for some feeding tricks. They should work with marine eels, too. Write back with more information if you need further help. If you are unsure about the ID send a clear picture. Cheers, Marco.


Is unnecessary if you select a healthy, clean specimen and provide a suitable habitat. The usual two to three week quarantine for newcomers is recommended. Stay away from copper compounds and the organophosphate DTHP (masoten, dylox, Dipterex, Neguvon...) containing remedies; these are deadly to true eels. If your specimen(s) seem to be developing a bacterial and/or fungal infection, check water quality, do a massive water change, or remove them to a treatment tank and treat with the antibiotic erythromycin (Maracyn) to reduce overall bacterial levels.

Don't fret too much if your eel goes on a hunger strike. Morays collected in the wild have empty stomachs and can go for long (months) without eating.

Water Quality:

Temperature tolerance is wide, 72-82 degrees F. for tropical species. Specific gravity is better a little high 1.022 to 1.025. For a useful indicator, keep your eye on pH; 8.0 or higher is a good value. For large, heavy fishes with lots of waste, morays can play havoc with metabolite build-up and related degrading water quality. Morays have a highly developed sense of smell; if there is too much organic or metallic matter, they will show it by behavioral and color changes.

Due to large mounts of proteinaceous food being converted a protein skimmer and power filter is a must. Good circulation, filtration and aeration are paramount. That threatening mouth opening portends not vicious demeanor, but a need for a lot of oxygen.

Frequent ten to twenty percent water changes are recommended. Weekly is ideal, maybe the day or two after feeding.

Keep heaters out of harm's way; where the moray will not smack it or get burned.


Spawning has been observed in the wild with pairs swimming a sort of dance, releasing gametes into prevailing currents. Like all true eels morays have a bizarre larval stage (leptocephalus) with ribbon-like, transparent young.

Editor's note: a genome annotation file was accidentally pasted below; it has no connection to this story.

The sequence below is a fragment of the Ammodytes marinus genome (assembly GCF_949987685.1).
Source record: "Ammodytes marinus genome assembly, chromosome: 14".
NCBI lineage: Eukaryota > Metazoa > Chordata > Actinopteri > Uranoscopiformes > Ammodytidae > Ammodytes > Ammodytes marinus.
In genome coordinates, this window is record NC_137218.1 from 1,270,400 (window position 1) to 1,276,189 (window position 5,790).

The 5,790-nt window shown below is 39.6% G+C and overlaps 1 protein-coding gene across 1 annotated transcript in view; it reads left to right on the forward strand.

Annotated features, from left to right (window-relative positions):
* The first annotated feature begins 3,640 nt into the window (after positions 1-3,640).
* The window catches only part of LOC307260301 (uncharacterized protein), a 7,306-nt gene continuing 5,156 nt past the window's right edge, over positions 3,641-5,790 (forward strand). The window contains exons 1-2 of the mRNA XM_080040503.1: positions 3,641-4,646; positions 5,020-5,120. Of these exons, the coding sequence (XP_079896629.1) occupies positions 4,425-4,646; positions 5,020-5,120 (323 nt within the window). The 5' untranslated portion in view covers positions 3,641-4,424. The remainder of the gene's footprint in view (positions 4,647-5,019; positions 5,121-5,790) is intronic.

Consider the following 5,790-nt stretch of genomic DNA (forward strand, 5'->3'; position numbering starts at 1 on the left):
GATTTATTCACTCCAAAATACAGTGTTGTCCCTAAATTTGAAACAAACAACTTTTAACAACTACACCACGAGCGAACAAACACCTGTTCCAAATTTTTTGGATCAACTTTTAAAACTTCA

A) Make sure the prospective specimen is eating.

B) Check it's entire body for sores, scrapes, torn infected

fins. If present, leave it.

C) Are the fishes being cared for properly? If not, why? Offer your advice, place a deposit if you've just got to have it, and wait a couple of weeks.


The main thing I want to stress here is to anticipate erratic activity when first introducing a new moray. Often they will swim about, head out of water, maybe searching for a way out. If to their liking your eel will settle on provided cover, keeping fellow fishes at bay. I'd leave lights on low on the tank or in the room for a few days. If you find your eel on the floor do try to re-constitute it by rinsing off and placing it in a quarantine tank and treating as above.


Should be carefully planned and executed. Though morays are tough, they have soft and slimy skin that is easily abraded by rough handling. Netting them almost invariably results in a thrashing specimen on the floor, much frazzled hobbyist nerves and non-sanctioned use of bath towels. Do this instead: Procure a thick (or doubled semi-thick) fish bag(s), roll the edge up, place in a scooped-up fashion in the tank and scoot the moray into the bag underwater. Maybe needless to say, but carefully lift the eel with minimum water from the tank in the bag. Now wasn't that easier? Now let's chat concerning species to look for and one's to avoid.

Some of the Good to Great Captive Species of Morays:

Gymnomuraena zebra, the aptly named Zebra Moray is a slow-moving chocolate black with vertical white striped beauty. (photo). The suitability for aquaria of the species is reflected in longevity records. Our old service company had some in rentals for fifteen years. There are twenty-something year citations.

Genus Echidna:

Echidna catenata (Bloch 1795), the Atlantic "Chain-Link" Moray at about two foot maximum is likewise easy to maintain and peaceful. Feed once a week with cut-up crab, shrimp, krill, squid... may have to be trained or maintained on live crabs, shrimp. Aquarium photo.

The Snowflake, Starry, or Diamond-Backed Moray, Echidna nebulosa (Ahl 1789) is a fabulous aquarium species; small, compatible with other fish species and adaptable to captivity. It is certainly the most peaceful, outgoing and desirable moray species. To about thirty inches total length. Base color of silver gray with black and yellow "snowflakes" randomly sprinkled over the lower body. Aquarium pix.

Echidna polyzona (Richardson 1844), the Banded Moray. Indo-Central Pacific; Red Sea to the Marquesas, Hawaiian Islands. To two feet in length. A crustacean eater. N. Sulawesi photo.

Genus Enchelycore: